The rate of increase in new COVID-19 cases continues to decline in Grady County, although the number of people killed by the disease jumped by five this week. The Georgia Department of Public Health added five more Grady County residents in the last week to its list of COVID-19 fatalities for a total of 17 Grady countians killed by COVID-19.
The new information shows the deaths are an African American woman, 90 or older, with no comorbidity; a 65-year-old white male with a comorbidity; two other white males, these without a comorbidity, one aged 71 and another aged 77; and a 58-year-old male of unknown race and unknown comorbidity.
Since last Tuesday, Grady County has seen only 29 new positive cases of COVID-19, according to information from the D.P.H. The week prior, there were 41 new cases here. Grady County has recorded a total of 698 cases of COVID-19 since the pandemic began.
Emory University’s COVID-19 Health Equity Dashboard online states, “As of 9/7/2020, the daily average of new COVID-19 cases in Grady County numbered 16 case(s) per 100,000 residents. In comparison, the daily average in Georgia was 18 case(s) per 100,000 and in the United States was 12 case(s) per 100,000.”
With the new local deaths added to the tally, the information becomes more concerning, according to the Emory dashboard.
It states, “As of 9/7/2020, the daily average of new COVID-19 deaths in Grady County numbered 2.9 death(s) per 100,000 residents. In comparison, the daily average in Georgia was 0.5 death(s) per 100,000 and in the United States was 0.2 death(s) per 100,000.”
Grady General Hospital was treating five positive COVID-19 patients as of Tuesday, while Archbold Memorial Hospital in Thomasville had 15 such patients and Mitchell County Hospital had one, according to Ashley Griffin, spokeswoman for Archbold Medical Centers, which operates G.G.H.
The numbers of new cases in Leon County, Florida exploded over the last week by 1,401 for a total of 7,718, according to Florida Public Health information. Leon County also had five new deaths in the last week.
Gadsden County’s new positives rose by only 179 over the seven-day period and two additional deaths.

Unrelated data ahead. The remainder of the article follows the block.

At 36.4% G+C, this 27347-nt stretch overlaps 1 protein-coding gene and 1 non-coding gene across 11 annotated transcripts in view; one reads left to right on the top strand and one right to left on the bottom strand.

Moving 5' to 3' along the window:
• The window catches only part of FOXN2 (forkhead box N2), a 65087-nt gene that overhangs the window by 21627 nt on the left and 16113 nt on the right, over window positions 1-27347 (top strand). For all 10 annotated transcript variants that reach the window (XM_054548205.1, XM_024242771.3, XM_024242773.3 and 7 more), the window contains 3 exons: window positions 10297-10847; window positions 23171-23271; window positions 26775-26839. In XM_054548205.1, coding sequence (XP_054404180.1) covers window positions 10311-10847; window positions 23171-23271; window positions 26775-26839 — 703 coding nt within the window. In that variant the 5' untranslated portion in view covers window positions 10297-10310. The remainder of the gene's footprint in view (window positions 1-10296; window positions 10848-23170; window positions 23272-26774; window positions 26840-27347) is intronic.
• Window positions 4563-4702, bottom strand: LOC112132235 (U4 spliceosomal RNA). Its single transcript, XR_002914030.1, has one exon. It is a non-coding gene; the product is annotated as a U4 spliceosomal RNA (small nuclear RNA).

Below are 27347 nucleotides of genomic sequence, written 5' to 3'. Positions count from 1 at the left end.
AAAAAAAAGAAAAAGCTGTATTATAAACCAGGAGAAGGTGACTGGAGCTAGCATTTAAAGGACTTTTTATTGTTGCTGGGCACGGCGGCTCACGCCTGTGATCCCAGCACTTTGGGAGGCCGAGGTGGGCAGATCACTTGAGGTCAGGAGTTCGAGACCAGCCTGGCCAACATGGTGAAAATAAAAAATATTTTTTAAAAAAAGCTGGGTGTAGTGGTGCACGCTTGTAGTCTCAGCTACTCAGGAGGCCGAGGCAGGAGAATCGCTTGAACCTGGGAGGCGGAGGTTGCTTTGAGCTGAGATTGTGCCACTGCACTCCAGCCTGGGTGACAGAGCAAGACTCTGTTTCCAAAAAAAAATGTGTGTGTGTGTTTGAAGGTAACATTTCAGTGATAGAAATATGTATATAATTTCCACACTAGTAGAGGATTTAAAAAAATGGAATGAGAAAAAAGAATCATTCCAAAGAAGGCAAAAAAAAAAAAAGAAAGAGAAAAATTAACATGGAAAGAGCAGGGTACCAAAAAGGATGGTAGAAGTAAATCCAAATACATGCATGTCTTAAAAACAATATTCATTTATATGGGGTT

Another large increase took place in Thomas County over the last week with an additional nine new deaths attributed to COVID-19, according to Georgia D.P.H., while the number of new cases there was only 22 for a total case amount of 1,435.
The Georgia D.P.H. and Governor Brian Kemp are encouraging Georgians to follow Four Things for Fall COVID-19 prevention measures. Wear a face covering in public. Stay 6 feet away from others. Wash hands frequently with soap and water, or use an alcohol-based hand sanitizer.
One of the most effective ways to prevent the spread of COVID-19, according to state public health authorities, is to avoid large gatherings, even those held outdoors. People who do not know they are infected can still spread COVID-19 to others who then continue the spread by infecting their household or their community. The more people an individual interacts with at a gathering and the longer that interaction lasts, the higher the potential risk of becoming infected with COVID-19.
It is also important to remember that face coverings or masks are not a substitute for social distancing. Face coverings prevent the droplets produced by talking, coughing, or sneezing from leaving one person and infecting another. Wearing a face covering or mask is about protecting neighbors, friends, relatives and other members of the community, especially those at high-risk. Face coverings and social distancing together provide the best protection.
In recent weeks, the number of COVID-19 cases and hospitalizations have decreased in Georgia. By following the Four Things for Fall prevention measures, the downward trends can continue and we won’t see a surge of new infections like those that followed Memorial Day and the Fourth of July.
Symptoms of COVID-19 include: fever or chills; cough; shortness of breath or difficulty breathing; fatigue; muscle or body aches; headache; new loss of taste or smell; sore throat; congestion or runny nose; nausea or vomiting; and diarrhea, according to the Centers for Disease Control.
Patients should seek emergency medical attention if they have trouble breathing; persistent pain or pressure in the chest; new confusion; inability to wake or stay awake; or bluish lips or face, according to C.D.C. information.